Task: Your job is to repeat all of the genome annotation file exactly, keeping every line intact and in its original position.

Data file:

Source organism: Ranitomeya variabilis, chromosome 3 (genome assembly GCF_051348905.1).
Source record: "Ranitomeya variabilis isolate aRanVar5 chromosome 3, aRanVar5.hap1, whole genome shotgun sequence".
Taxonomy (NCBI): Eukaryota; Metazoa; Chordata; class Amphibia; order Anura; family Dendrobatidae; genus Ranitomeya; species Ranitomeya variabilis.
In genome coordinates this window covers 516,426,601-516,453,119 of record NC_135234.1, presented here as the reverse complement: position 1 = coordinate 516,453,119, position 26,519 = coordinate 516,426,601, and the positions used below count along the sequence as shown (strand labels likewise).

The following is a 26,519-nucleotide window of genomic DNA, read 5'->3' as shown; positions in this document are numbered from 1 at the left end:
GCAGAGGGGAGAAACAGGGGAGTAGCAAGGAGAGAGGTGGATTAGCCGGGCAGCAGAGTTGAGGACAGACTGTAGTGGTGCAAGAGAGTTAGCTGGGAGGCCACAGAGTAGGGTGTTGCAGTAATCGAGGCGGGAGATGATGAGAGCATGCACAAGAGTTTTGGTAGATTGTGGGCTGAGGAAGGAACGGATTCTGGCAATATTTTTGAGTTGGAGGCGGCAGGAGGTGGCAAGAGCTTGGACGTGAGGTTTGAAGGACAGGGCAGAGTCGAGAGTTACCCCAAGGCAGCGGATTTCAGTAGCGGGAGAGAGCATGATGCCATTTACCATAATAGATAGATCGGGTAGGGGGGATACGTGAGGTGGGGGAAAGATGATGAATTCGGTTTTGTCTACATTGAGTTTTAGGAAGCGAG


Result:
Source organism: Ranitomeya variabilis, chromosome 3 (genome assembly GCF_051348905.1).
Source record: "Ranitomeya variabilis isolate aRanVar5 chromosome 3, aRanVar5.hap1, whole genome shotgun sequence".
Taxonomy (NCBI): Eukaryota; Metazoa; Chordata; class Amphibia; order Anura; family Dendrobatidae; genus Ranitomeya; species Ranitomeya variabilis.
In genome coordinates this window covers 516,426,601-516,453,119 of record NC_135234.1, presented here as the reverse complement: position 1 = coordinate 516,453,119, position 26,519 = coordinate 516,426,601, and the positions used below count along the sequence as shown (strand labels likewise).

The following is a 26,519-nucleotide window of genomic DNA, read 5'->3' as shown; positions in this document are numbered from 1 at the left end:
GCAGAGGGGAGAAACAGGGGAGTAGCAAGGAGAGAGGTGGATTAGCCGGGCAGCAGAGTTGAGGACAGACTGTAGTGGTGCAAGAGAGTTAGCTGGGAGGCCACAGAGTAGGGTGTTGCAGTAATCGAGGCGGGAGATGATGAGAGCATGCACAAGAGTTTTGGTAGATTGTGGGCTGAGGAAGGAACGGATTCTGGCAATATTTTTGAGTTGGAGGCGGCAGGAGGTGGCAAGAGCTTGGACGTGAGGTTTGAAGGACAGGGCAGAGTCGAGAGTTACCCCAAGGCAGCGGATTTCAGTAGCGGGAGAGAGCATGATGCCATTTACCATAATAGATAGATCGGGTAGGGGGGATACGTGAGGTGGGGGAAAGATGATGAATTCGGTTTTGTCTACATTGAGTTTTAGGAAGCGAG